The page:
This fall, Meltwater held the Meltwater Social Summit (formerly the Sysomos Summit) in downtown San Francisco. Lucky for me, this was just a 15-minute walk from my office, so I was able to stop by and catch the morning sessions, and I’m back with a recap for social media folks seeking inspiration beyond the Bay.
For context, Meltwater is a global SaaS company that offers “media intelligence software” for social media and public relations pros. My company recently signed up for the service. We’ve been using it to monitor our media mentions, our competitors, and our top keywords (“small business funding” for instance!). We also use the tool to improve our social listening, quantify the impact and value of our content, and help with PR and influencer research and outreach. It’s early days for us with this platform, but I’ve been impressed so far.
The Meltwater Summit was also worthwhile. Many conferences (especially those for marketing and PR pros) offer too much sponsored nonsense, and too little insight or actionable advice. In contrast, I felt like this was a morning well-spent.
Here are the top insights I took away from my morning at the Social Summit.
1. Help your whole team leverage all your data
Jorn Lyseggen, CEO of Meltwater, recommended that everyone in your organization have access to a single source of truth when it comes to customers.
We all have customer service teams, customer databases, social media, social listening capabilities, and so on. However, we don’t all yet have a system in place to connect all of these sources of information and customer interaction to create meaning and improve the customer experience with all the information at our disposal.
Wherever we interact with our customers, we should be able to have all that customer’s data available. According to Lyseggen, digital transformation means that we (as business people and marketers) have no excuse any more for not leveraging their information and past interactions with them at any touchpoint we have with them.
This really hit home for me, since I’ve been thinking and writing about this exact concept lately with respect to how financial institutions have been changing. In the context of fintech, banks and other institutions have started to grasp that customers now expect a higher level of personalization in exchange for all the personal data they give you—and they will walk away if your business can’t provide it.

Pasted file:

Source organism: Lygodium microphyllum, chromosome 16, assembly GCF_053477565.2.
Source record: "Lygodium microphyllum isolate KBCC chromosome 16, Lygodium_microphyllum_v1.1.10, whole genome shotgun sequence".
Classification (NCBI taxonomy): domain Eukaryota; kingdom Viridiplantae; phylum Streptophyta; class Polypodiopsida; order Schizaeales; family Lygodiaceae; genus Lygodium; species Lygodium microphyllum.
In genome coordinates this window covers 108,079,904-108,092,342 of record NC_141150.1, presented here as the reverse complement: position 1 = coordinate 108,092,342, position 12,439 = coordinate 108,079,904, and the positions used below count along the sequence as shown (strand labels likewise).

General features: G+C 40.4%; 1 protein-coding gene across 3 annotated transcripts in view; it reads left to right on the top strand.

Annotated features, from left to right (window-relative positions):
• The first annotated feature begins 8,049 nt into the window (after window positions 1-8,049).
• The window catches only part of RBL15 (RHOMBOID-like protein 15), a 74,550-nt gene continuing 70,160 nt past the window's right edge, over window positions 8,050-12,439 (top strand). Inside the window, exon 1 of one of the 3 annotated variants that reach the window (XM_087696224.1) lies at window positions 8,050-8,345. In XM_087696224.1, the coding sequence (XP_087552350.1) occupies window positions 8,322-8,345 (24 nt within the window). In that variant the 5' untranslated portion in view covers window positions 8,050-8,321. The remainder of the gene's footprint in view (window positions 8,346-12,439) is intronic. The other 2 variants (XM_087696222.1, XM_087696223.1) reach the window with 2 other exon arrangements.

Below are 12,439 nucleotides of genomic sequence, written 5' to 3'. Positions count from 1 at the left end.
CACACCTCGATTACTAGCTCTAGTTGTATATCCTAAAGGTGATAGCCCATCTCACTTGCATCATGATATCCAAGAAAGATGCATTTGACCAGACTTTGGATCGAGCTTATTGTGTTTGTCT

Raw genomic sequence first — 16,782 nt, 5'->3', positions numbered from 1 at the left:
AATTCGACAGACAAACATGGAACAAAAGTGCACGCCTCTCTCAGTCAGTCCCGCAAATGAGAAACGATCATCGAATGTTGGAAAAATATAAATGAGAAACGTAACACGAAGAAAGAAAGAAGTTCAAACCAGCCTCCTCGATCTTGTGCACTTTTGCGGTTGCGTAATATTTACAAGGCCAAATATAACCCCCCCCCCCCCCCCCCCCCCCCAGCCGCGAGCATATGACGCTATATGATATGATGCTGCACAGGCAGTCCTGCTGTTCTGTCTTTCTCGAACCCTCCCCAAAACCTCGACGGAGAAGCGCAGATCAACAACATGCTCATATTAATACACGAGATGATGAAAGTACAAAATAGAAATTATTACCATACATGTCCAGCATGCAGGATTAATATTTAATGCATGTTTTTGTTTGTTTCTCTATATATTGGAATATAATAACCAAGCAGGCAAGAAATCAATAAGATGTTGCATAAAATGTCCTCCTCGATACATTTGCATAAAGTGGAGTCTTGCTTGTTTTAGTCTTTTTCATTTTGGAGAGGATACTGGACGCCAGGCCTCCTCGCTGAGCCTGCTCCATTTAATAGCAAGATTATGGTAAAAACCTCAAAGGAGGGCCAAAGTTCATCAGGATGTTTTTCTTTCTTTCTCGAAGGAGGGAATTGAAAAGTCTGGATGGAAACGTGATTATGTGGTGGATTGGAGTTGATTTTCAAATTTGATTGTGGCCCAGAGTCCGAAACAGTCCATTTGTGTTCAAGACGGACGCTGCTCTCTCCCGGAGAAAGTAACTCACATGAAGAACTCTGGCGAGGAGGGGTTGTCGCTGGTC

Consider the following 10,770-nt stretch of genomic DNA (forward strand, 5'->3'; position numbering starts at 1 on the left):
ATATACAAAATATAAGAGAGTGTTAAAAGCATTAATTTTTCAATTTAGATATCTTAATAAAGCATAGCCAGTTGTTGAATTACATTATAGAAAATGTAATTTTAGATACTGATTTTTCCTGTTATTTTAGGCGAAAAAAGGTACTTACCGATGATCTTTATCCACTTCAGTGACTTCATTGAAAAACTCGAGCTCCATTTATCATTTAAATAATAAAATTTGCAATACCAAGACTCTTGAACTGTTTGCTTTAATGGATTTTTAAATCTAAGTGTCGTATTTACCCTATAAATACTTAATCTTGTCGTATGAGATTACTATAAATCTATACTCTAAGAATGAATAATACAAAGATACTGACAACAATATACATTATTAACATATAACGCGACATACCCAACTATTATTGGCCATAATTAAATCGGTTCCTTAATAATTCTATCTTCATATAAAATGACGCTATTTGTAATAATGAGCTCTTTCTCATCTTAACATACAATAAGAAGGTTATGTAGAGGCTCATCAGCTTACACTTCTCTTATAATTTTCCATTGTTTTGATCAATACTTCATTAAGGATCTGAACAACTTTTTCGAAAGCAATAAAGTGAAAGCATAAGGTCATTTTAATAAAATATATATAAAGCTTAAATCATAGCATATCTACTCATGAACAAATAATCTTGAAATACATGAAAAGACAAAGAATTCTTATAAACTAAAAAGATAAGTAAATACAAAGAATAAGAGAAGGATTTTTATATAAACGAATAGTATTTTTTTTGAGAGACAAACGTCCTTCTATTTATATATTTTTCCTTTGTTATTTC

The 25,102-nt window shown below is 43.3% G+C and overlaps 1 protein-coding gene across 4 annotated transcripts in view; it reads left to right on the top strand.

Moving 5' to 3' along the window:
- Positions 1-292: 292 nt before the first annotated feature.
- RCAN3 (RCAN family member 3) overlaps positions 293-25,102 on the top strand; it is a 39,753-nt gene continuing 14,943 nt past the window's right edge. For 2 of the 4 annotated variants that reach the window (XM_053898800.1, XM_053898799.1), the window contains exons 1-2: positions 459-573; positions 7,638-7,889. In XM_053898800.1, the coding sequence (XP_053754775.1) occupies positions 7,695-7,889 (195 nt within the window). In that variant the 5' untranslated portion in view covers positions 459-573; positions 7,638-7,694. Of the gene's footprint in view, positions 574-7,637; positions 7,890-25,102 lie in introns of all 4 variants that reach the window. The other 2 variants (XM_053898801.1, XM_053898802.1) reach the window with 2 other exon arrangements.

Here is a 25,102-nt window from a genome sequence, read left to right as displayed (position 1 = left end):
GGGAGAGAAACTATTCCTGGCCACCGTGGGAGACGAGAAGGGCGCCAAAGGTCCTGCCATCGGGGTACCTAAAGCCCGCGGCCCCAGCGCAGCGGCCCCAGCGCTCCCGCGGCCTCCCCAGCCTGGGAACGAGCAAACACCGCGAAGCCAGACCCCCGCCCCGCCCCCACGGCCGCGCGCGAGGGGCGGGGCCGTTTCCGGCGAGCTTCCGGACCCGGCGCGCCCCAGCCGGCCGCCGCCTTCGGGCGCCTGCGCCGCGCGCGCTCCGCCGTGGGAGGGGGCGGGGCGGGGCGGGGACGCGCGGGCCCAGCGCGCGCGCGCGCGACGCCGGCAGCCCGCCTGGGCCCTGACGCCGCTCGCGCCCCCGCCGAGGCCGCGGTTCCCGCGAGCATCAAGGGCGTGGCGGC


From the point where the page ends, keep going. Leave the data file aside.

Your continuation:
2. Take risks and embrace “flawsome”
Erik Qualman, author of Socialnomics, started his keynote with the provocative subtitle of his latest book: Privacy is dead.
According to Qualman, the traditional concept of privacy is dead, and everyone knows it, yet no one really wants to completely give it up. He pointed out that our customers don’t want to lose control over their information, their data. The winners of the social media game are often the brands who inspire the most trust, and who find ways to give control back to customers, or who find ways to use data to delight and include their customers.
How can we do this? Qualman says that brands should take risks and create social content without worrying too much about perfection. Instead of trying to be perfect, he encourages brands to be “flawsome”—that is, embrace humanity and flaws to create a social personality that is more genuine. If you mess up, just correct it or apologize and move on.
In my experience running social for brands, he’s usually right. Your followers will understand and appreciate that you’re being human. After all, behind every brand social media account is a person or team of real people. Showing your human side as a brand has the added positive impact of creating more customer loyalty in the long run, since the most loyal customers are often those who had a negative experience with a brand that was handled well enough to ultimately make a deep positive impression.
Qualman also gave the audience a reminder that often times, less is more. Digital leaders know that you can often get better results by taking something away to tell a more compelling story. For example, could you create compelling brand content using video or visuals alone?
Since so much video online is consumed on mobile with the sound off, this isn’t just a thought experiment—it’s imperative that anyone creating brand content today consider it.